I recently built a new PC for myself to use for work and wanted to document the process of getting it set up for use. Each year, I go through and reinstall any system I have as a means to make sure I have this process down, alongside doing an audit to see what I’m actually using, to make sure I keep things clean.
Here’s the process I use when setting up a Windows 10 workstation:
First, I go to the Microsoft website and create a bootable thumb drive containing Windows 10.
I restart my computer and boot to the thumb drive I created earlier. Once Windows setup loads, I end up selecting the option to Custom: Install Windows only (advanced).
For my PC, I have two drives running in it:
- An SSD that’s responsible for storing the Windows 10 OS.
- An HDD that’s responsible for holding all My Documents data, as well as everything for Dropbox.
I’ll select to install to OS on the SSD and kick off the installation process. After some time, the installation will finish and the computer will restart.
Once I have the Windows desktop running, I like to set up my display before I do anything else. I currently run 3 4K monitors with a GeForce 1080 Ti, so I will set up scaling and make sure the monitors are configured as desired.
Once that’s done, I set up Windows to display everything as desired, including:
- Shifting the Taskbar over to the right side, and only showing one taskbar.
- Turn off Cortana, Tasks, and People
- Changing to use Dark Mode for default apps
Once I have the display set up correctly, the next step for setting up a Windows 10 workstation is to set up some of the essential software on the system. I like to use the Windows 10 Mail app for both my mail and calendar. I’ll access that and add all relevant accounts, and then make the following configurations:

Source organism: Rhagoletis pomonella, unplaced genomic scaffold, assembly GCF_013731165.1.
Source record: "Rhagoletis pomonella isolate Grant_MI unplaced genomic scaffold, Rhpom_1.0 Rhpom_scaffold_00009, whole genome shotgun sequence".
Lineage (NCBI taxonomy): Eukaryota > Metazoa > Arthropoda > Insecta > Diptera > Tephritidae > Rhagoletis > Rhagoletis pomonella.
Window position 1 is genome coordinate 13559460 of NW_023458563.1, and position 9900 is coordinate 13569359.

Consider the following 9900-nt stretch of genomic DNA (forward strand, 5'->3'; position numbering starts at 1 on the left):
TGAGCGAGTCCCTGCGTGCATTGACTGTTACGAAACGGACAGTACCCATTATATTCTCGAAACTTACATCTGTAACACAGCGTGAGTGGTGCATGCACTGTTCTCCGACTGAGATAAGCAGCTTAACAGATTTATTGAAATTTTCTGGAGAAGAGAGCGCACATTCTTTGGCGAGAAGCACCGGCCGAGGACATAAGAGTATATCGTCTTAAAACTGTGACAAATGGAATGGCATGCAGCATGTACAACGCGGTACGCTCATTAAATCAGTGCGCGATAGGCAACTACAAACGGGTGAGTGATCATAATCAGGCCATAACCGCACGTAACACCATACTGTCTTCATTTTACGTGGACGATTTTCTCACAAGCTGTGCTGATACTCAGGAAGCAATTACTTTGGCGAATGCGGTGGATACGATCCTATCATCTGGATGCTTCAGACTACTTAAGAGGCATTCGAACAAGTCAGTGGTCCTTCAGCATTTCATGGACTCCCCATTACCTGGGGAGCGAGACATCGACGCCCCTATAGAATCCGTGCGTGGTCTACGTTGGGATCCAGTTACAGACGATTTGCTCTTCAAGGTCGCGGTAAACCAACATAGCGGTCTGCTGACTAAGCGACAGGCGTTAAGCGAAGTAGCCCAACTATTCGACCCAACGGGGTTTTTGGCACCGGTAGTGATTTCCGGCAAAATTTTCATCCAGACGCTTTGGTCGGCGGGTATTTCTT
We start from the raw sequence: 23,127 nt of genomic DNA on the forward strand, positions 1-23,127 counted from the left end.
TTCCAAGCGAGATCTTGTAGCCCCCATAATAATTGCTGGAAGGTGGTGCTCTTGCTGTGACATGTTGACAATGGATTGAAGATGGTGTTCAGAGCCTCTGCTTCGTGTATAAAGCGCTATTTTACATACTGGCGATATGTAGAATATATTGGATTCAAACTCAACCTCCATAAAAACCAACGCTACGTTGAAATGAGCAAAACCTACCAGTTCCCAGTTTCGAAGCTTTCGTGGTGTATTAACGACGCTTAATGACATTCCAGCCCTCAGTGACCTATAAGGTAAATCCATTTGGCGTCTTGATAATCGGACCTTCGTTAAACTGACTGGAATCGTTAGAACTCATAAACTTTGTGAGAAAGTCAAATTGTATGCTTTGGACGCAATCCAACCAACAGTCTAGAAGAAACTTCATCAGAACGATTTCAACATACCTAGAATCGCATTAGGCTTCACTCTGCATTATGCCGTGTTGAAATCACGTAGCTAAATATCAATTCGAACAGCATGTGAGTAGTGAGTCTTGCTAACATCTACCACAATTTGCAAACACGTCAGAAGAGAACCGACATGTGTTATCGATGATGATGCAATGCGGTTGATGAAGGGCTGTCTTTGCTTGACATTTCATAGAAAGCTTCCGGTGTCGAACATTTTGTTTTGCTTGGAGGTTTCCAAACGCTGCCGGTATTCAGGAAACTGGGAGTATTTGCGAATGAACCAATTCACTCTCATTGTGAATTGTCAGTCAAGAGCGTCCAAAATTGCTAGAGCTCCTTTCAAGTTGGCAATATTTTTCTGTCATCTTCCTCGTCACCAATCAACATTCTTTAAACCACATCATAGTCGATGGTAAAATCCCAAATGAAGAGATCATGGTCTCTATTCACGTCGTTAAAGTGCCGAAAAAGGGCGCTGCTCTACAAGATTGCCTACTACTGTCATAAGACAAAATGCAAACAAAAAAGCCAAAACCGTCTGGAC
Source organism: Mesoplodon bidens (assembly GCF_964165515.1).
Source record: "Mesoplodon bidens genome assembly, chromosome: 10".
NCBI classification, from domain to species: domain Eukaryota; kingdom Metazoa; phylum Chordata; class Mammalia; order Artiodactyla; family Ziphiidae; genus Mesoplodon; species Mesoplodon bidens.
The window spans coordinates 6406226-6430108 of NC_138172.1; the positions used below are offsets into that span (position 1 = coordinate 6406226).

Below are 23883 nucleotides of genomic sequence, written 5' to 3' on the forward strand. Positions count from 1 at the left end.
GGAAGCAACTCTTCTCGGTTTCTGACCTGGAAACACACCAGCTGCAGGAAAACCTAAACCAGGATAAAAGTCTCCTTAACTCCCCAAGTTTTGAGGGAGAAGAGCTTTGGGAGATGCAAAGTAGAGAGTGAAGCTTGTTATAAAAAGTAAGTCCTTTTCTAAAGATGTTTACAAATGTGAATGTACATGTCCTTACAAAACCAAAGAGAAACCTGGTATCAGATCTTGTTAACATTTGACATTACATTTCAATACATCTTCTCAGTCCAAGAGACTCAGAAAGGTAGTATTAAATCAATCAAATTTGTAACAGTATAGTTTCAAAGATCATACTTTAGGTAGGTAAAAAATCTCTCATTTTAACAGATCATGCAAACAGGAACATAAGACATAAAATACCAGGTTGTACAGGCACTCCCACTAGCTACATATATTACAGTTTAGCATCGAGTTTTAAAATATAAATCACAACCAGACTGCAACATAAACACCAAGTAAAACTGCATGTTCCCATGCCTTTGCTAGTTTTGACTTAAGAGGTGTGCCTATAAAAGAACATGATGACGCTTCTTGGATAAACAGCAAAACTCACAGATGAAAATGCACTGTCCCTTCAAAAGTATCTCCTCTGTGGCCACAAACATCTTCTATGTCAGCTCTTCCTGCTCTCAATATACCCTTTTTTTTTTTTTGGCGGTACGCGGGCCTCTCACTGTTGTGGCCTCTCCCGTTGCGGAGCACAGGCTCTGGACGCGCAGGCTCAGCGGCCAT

- Creating a linked inbox
- Turn off email notifications
- Set Swipe Right to Delete
- Create a signature for all accounts
- Set the calendar to start on Monday
Next up is downloading a host of software to use for the PC. I use Chocolatey for as much as I can, so after setting it up through Powershell (as administrator), I install the following applications using Chocolatey:
- googlechrome (sign in to account, configure extensions)
- divvy (register application, start Divvy at login, hide from tray, set Ctrl-Shift-Z as shortcut_)_
- ccleaner (set up to check automatically)
- dropbox (log in and download all files, point to HDD)
- rescuetime (log in)
- bitnami-xampp (LAMP server instructions, including setting up a full local WordPress installation)
You can do this with one command, like so:
In addition, there are a few applications I use that aren’t in the Chocolatey package manager:
- Franz – web application allowing me to combine Hangouts, Messenger and Slack into one application.
- Manta – open source application I use for invoicing (looking for a replacement for this, one that can store data in the cloud).
After everything is installed, I make sure to go through each of the applications if they need configuring (the notes are above for applications that need to be configured).
Visual Studio Code Setup
Once all of my software is set up, I take a look at Visual Studio Code and set it up, since that’s where most of my development occurs.
I install the following plugins:
- Angular Language Service
- EditorConfig for VS Code
- Path Intellisense
- Prettier – Code formatter
Once this is done, I install Fira Code as the font to be used.
In terms of configuration, I copy and paste the current settings I like to use:
Once Visual Studio Code is set up, the next step is to configure Windows Powershell correctly. There are a few things to do here, build a profile, and then set up Azure CLI.
I run the following commands in administrator PowerShell:
Once that’s done, I should have a profile file created. I add the following to it:
Once that’s done, I’ll restart PowerShell to confirm that when it starts up, it’ll move to the D:.
Once I’m all set with most things, there are a few more things I like to do:
- Hide all desktop apps
- Unpin everything from the Taskbar
All Set And Ready To Go
Once all of that is done, we’re all set with setting up a Windows 10 workstation. I’ll take a look at this again in 2019 to see what changes in a year. Perhaps I’ll switch over to using Linux?]]>